The timing couldn’t have been better for me. Got up for morning prayer on the Feast of St. Francis, and instead found Pope Francis planting a tree, live on my computer. The event marks the close of the month-long Season of Creation. Also with remarkable timing, this ceremony dedicates the upcoming Amazon Synod to St. Francis. The tree Pope Francis symbolically planted – it’s a Holms Oak, supposed to be the species on which birds perched to listen to St. Francis preach.
“Renew us on the pathway of integral ecological conversion” one of the speakers prayed at the ceremony. Integral ecology is the theme of Pope Francis’ encyclical Laudato Si, “Praised Be.” These words are from St. Francis’ “Canticle of the Creatures.” The singing of this prayer accompanied the tree planting ceremony.
The Amazon region shows clearly what integral ecology is about. There the health of ecosystems and the wellbeing of people go hand in hand, as do the many threats to both. “Everything is connected,” as Laudato Si says repeatedly. In the case of the Amazon, the so-called “lungs of the planet, that connection extends to the whole world.
Also accompanying the pope and assisting in the ceremony were two Amazon indigenous persons. They brought soil from their native land, representing, Vatican News says, “the wealth of the bioregion’s cultures and traditions” and the spilled “blood of those who have died fighting against [Amazon’s] destruction.”
There was also soil from India and soil representing refugees and migrants. The former represented “countries most vulnerable to the climate crisis.” The latter was for people “forced to leave their homes because of war, poverty, and ecological devastation. More symbolic soil came from places of human trafficking and places where sustainable development projects have improved environments and human livelihoods.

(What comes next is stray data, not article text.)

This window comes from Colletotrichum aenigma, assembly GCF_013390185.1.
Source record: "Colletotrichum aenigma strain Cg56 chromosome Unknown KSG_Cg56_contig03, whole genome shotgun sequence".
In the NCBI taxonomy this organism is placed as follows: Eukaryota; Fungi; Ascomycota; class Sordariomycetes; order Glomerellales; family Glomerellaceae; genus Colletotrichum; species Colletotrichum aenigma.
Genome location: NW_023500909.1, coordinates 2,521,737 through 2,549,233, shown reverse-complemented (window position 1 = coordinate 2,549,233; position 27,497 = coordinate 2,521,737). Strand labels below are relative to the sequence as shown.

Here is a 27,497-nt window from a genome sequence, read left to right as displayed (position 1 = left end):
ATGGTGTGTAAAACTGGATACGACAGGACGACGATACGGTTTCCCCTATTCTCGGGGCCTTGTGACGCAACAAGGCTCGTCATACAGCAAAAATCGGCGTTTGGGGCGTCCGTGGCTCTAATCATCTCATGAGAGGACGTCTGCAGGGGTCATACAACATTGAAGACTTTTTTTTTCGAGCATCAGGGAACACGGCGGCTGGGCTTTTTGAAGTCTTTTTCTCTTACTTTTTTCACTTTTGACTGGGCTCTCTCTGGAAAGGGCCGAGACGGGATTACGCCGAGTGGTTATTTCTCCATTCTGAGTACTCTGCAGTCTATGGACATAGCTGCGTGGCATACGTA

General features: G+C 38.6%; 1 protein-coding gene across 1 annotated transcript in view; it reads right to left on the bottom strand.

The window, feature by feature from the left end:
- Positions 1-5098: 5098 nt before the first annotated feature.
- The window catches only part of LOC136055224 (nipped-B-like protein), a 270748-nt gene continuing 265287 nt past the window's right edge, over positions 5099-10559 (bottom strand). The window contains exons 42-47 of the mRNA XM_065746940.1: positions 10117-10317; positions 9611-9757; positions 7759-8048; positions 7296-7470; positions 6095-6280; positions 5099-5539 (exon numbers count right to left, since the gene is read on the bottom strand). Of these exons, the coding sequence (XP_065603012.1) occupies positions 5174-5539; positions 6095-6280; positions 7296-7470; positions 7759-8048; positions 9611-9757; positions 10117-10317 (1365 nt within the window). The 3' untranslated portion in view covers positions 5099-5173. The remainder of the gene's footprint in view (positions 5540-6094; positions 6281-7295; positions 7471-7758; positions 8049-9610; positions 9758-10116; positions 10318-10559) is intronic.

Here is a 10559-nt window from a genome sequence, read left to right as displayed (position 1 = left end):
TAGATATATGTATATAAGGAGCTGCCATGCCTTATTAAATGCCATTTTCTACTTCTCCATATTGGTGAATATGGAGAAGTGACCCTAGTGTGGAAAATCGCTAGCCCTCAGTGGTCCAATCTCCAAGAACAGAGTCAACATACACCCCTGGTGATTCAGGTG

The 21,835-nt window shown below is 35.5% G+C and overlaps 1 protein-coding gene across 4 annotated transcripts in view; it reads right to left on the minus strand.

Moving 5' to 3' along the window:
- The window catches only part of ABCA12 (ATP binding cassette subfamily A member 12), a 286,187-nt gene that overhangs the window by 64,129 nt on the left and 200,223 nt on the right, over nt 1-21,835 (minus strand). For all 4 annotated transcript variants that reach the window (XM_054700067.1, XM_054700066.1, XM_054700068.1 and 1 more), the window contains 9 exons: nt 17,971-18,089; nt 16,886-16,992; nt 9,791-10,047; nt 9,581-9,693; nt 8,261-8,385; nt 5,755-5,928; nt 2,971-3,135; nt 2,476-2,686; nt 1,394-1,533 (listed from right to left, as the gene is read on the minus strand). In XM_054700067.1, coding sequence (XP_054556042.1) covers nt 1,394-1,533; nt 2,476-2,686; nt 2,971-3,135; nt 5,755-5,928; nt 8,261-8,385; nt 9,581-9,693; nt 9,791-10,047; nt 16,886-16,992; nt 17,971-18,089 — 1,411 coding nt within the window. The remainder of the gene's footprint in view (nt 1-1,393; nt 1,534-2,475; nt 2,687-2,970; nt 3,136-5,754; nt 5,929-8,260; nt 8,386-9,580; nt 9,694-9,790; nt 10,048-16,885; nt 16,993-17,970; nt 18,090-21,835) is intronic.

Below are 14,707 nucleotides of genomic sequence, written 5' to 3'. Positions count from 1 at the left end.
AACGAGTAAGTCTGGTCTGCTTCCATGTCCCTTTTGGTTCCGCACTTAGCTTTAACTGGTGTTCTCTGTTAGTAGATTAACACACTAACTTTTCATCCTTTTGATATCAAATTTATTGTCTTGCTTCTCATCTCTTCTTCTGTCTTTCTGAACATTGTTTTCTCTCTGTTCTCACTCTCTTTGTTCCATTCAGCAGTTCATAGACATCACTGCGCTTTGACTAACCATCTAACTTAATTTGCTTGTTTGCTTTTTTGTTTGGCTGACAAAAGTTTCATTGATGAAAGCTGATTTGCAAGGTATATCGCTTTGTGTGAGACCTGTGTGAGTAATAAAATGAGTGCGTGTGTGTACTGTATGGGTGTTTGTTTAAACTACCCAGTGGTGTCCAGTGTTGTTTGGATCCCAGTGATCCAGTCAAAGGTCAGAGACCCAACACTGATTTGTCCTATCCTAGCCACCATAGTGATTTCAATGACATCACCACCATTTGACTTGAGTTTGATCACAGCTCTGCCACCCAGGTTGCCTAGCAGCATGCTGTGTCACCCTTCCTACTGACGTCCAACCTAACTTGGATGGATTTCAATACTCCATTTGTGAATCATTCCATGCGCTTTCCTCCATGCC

Pope Francis closed the ceremony by simply reciting the Our Father in Spanish. He omitted his prepared remarks, which placed the Amazon Synod under the protection of St. Francis, patron saint of ecology. I guess the symbols of timing, tree, soils, song, and Amazon people made the connection between the synod and the Season of Creation clear enough.
The Season of Creation
For a season that isn’t quite exactly on the Church’s liturgical calendar, this year’s Season of Creation has been quite remarkable. Here are some of the bigger personalities and moments:
- Greta Thunberg, sailing across the Atlantic in a solar-powered yacht, talking to Congress and the U.N;
- More young climate activists – a panel of four interviewed by a U.S. House committee plus a U.N. sponsored Youth Climate Summit with invitees from across the globe.;
- Youth and adults around the world striking on two successive Fridays for climate action.
- Secretary General Antonio Guterres calling the nations of the world—those who have significant proposals—to a Climate Summit days after the Youth Summit;
- Pope Francis telling to the U.N. gathering that nations need to do more.
- And, of course, Pope Francis planting that tree, one of billions that nations committed to plant.
And it was remarkable for one non-moment – the failure of the U.S. government to make any significant contribution.
The Amazon Synod